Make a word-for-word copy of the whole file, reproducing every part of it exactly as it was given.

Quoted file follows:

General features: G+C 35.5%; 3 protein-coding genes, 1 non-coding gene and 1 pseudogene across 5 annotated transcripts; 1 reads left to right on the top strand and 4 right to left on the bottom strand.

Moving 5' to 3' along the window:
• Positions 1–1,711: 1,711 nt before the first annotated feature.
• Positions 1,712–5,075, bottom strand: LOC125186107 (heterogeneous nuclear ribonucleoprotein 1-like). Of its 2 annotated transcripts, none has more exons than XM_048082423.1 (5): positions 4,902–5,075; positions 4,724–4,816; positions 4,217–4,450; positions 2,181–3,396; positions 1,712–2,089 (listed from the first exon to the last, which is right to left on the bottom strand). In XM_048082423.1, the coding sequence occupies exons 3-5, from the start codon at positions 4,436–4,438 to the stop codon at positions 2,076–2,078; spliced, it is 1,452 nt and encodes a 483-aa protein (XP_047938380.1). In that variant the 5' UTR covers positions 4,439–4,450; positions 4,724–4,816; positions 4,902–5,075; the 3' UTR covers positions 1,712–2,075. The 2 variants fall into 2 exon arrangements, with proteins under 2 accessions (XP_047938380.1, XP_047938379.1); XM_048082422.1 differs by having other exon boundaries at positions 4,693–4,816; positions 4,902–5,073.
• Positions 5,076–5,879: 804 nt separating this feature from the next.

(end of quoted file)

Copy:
General features: G+C 35.5%; 3 protein-coding genes, 1 non-coding gene and 1 pseudogene across 5 annotated transcripts; 1 reads left to right on the top strand and 4 right to left on the bottom strand.

Moving 5' to 3' along the window:
• Positions 1–1,711: 1,711 nt before the first annotated feature.
• Positions 1,712–5,075, bottom strand: LOC125186107 (heterogeneous nuclear ribonucleoprotein 1-like). Of its 2 annotated transcripts, none has more exons than XM_048082423.1 (5): positions 4,902–5,075; positions 4,724–4,816; positions 4,217–4,450; positions 2,181–3,396; positions 1,712–2,089 (listed from the first exon to the last, which is right to left on the bottom strand). In XM_048082423.1, the coding sequence occupies exons 3-5, from the start codon at positions 4,436–4,438 to the stop codon at positions 2,076–2,078; spliced, it is 1,452 nt and encodes a 483-aa protein (XP_047938380.1). In that variant the 5' UTR covers positions 4,439–4,450; positions 4,724–4,816; positions 4,902–5,075; the 3' UTR covers positions 1,712–2,075. The 2 variants fall into 2 exon arrangements, with proteins under 2 accessions (XP_047938380.1, XP_047938379.1); XM_048082422.1 differs by having other exon boundaries at positions 4,693–4,816; positions 4,902–5,073.
• Positions 5,076–5,879: 804 nt separating this feature from the next.